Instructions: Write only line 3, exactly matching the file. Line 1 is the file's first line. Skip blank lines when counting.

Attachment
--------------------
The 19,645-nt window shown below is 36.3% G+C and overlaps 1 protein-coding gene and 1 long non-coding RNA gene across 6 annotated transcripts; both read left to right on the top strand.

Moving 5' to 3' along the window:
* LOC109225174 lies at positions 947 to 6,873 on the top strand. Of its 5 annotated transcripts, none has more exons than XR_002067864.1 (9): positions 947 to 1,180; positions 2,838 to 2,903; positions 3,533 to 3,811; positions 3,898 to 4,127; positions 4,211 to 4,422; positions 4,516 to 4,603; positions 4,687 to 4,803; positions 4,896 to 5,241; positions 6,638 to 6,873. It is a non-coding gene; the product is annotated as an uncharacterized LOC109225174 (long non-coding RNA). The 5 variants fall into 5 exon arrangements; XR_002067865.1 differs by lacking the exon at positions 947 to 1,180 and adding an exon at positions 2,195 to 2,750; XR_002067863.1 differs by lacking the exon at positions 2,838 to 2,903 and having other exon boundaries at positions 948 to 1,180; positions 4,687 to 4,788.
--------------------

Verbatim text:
* LOC109225174 lies at positions 947 to 6,873 on the top strand. Of its 5 annotated transcripts, none has more exons than XR_002067864.1 (9): positions 947 to 1,180; positions 2,838 to 2,903; positions 3,533 to 3,811; positions 3,898 to 4,127; positions 4,211 to 4,422; positions 4,516 to 4,603; positions 4,687 to 4,803; positions 4,896 to 5,241; positions 6,638 to 6,873. It is a non-coding gene; the product is annotated as an uncharacterized LOC109225174 (long non-coding RNA). The 5 variants fall into 5 exon arrangements; XR_002067865.1 differs by lacking the exon at positions 947 to 1,180 and adding an exon at positions 2,195 to 2,750; XR_002067863.1 differs by lacking the exon at positions 2,838 to 2,903 and having other exon boundaries at positions 948 to 1,180; positions 4,687 to 4,788.